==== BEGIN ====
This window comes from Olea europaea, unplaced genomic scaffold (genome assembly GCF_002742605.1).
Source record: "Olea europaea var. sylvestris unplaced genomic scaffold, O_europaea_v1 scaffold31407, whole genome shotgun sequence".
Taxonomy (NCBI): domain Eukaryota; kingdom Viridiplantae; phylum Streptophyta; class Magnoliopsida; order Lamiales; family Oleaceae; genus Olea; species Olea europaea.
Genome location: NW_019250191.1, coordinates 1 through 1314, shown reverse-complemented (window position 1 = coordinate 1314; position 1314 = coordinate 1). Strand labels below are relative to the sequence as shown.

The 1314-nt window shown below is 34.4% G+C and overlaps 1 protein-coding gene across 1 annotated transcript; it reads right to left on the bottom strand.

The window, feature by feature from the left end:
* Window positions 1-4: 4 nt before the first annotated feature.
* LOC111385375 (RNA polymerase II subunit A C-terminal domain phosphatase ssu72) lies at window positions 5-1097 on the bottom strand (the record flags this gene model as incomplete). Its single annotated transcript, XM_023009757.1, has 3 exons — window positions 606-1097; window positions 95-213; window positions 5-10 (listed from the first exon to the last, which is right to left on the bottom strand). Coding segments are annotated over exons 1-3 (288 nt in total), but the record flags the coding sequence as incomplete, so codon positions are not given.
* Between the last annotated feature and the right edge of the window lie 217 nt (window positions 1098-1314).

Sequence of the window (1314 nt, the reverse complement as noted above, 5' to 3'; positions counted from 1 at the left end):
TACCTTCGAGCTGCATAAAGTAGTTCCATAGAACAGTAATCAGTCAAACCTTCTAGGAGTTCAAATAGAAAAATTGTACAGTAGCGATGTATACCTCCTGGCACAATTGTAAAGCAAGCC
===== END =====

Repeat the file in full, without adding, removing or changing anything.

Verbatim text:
This window comes from Olea europaea, unplaced genomic scaffold (genome assembly GCF_002742605.1).
Source record: "Olea europaea var. sylvestris unplaced genomic scaffold, O_europaea_v1 scaffold31407, whole genome shotgun sequence".
Taxonomy (NCBI): domain Eukaryota; kingdom Viridiplantae; phylum Streptophyta; class Magnoliopsida; order Lamiales; family Oleaceae; genus Olea; species Olea europaea.
Genome location: NW_019250191.1, coordinates 1 through 1314, shown reverse-complemented (window position 1 = coordinate 1314; position 1314 = coordinate 1). Strand labels below are relative to the sequence as shown.

The 1314-nt window shown below is 34.4% G+C and overlaps 1 protein-coding gene across 1 annotated transcript; it reads right to left on the bottom strand.

The window, feature by feature from the left end:
* Window positions 1-4: 4 nt before the first annotated feature.
* LOC111385375 (RNA polymerase II subunit A C-terminal domain phosphatase ssu72) lies at window positions 5-1097 on the bottom strand (the record flags this gene model as incomplete). Its single annotated transcript, XM_023009757.1, has 3 exons — window positions 606-1097; window positions 95-213; window positions 5-10 (listed from the first exon to the last, which is right to left on the bottom strand). Coding segments are annotated over exons 1-3 (288 nt in total), but the record flags the coding sequence as incomplete, so codon positions are not given.
* Between the last annotated feature and the right edge of the window lie 217 nt (window positions 1098-1314).

Sequence of the window (1314 nt, the reverse complement as noted above, 5' to 3'; positions counted from 1 at the left end):
TACCTTCGAGCTGCATAAAGTAGTTCCATAGAACAGTAATCAGTCAAACCTTCTAGGAGTTCAAATAGAAAAATTGTACAGTAGCGATGTATACCTCCTGGCACAATTGTAAAGCAAGCC